Congressman Chris Smith (NJ-4th) calls on leading internet firm Google to sever its dealings with the Chinese government that enable it to spy on its own people, and called on House leaders to finally vote on the Global Online Freedom Act (GOFA), a bipartisan bill that passed multiple House Committees in the previous Congress but was not brought up for a floor vote.
Congressman Chris Smith (NJ-04) today called on leading internet firm Google to sever its dealings with the Chinese government that enable it to spy on its own people, and called on House leaders to finally vote on the Global Online Freedom Act (GOFA), a bipartisan bill that passed multiple House Committees in the previous Congress but was not brought up for a floor vote.
In a letter today to House Speaker Nancy Pelosi, Majority Leader Steny Hoyer and House Foreign Affairs Committee Howard Berman, Smith called for action on his legislation to prevent U.S. information technology (IT) companies from working with repressive foreign governments that seek to conduct Internet surveillance on their own citizens in order to find, capture, convict and often torture them for engaging in democracy promotion and human rights advocacy on the Internet. Smith held the first congressional hearing on the issue in February 2006, at which Google, Yahoo, Microsoft and Cisco testified. (Transcript of hearings.)
“Information technology can and should be used to open up commercial opportunities and provide people with access to vast amounts of honest information. It should be a means of personal freedom, exploration of knowledge and communication, not a weapon to oppress people,” said Smith, a longtime human rights advocate in Congress. “Dictatorships need two pillars to survive—propaganda and secret police; the Internet—when misused by authorities—supports them both. These days, many turn a blind eye to human rights abuses with a ‘business is business’ attitude. But responsible global companies do not knowingly work hand-in-glove in tracking down journalists, educators, religious leaders and political opponents for oppressive regimes.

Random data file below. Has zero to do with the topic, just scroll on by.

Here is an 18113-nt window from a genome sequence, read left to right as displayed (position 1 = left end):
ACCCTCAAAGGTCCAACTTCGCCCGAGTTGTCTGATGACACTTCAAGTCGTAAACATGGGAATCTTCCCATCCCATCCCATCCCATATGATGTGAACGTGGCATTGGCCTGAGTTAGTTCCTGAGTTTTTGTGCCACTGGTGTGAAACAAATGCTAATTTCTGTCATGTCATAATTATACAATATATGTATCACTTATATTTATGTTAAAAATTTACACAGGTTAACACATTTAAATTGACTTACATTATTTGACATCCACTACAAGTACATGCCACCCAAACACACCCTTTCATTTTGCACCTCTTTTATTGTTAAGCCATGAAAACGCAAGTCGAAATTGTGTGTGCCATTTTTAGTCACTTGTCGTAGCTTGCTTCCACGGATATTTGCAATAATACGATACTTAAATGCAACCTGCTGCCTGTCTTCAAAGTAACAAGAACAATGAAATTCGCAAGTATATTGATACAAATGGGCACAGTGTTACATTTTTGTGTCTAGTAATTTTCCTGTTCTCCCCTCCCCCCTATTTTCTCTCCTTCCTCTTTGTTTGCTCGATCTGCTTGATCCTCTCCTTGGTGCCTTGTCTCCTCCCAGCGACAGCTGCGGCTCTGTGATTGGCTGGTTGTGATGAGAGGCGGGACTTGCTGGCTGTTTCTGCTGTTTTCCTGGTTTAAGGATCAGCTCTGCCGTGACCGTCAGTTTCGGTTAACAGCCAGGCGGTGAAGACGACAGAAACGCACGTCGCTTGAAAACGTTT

“We need to work to protect advocates of human rights and democracy who face real threats from their own governments,” Smith said. “U.S. companies should have no role in political censorship.”
Smith said his legislation will provide the appropriate guidelines for U.S. businesses so as to steer clear from collaboration with the surveillance efforts of oppressive regimes.
Smith’s GOFA bill was approved by the House Foreign Affairs Committee, Judiciary Committee and Energy and Commerce Committee in 2008, but was never brought to the House floor. Smith re-introduced a new GOFA bill, HR 2271, in 2009. The bill is supported by numerous human rights groups and non-government organizations
The provisions of the Smith GOFA bill include:
- disclosure of the data U.S. IT companies doing business in repressive countries block when complying with the policies of those countries, as well as how they filter search engine results;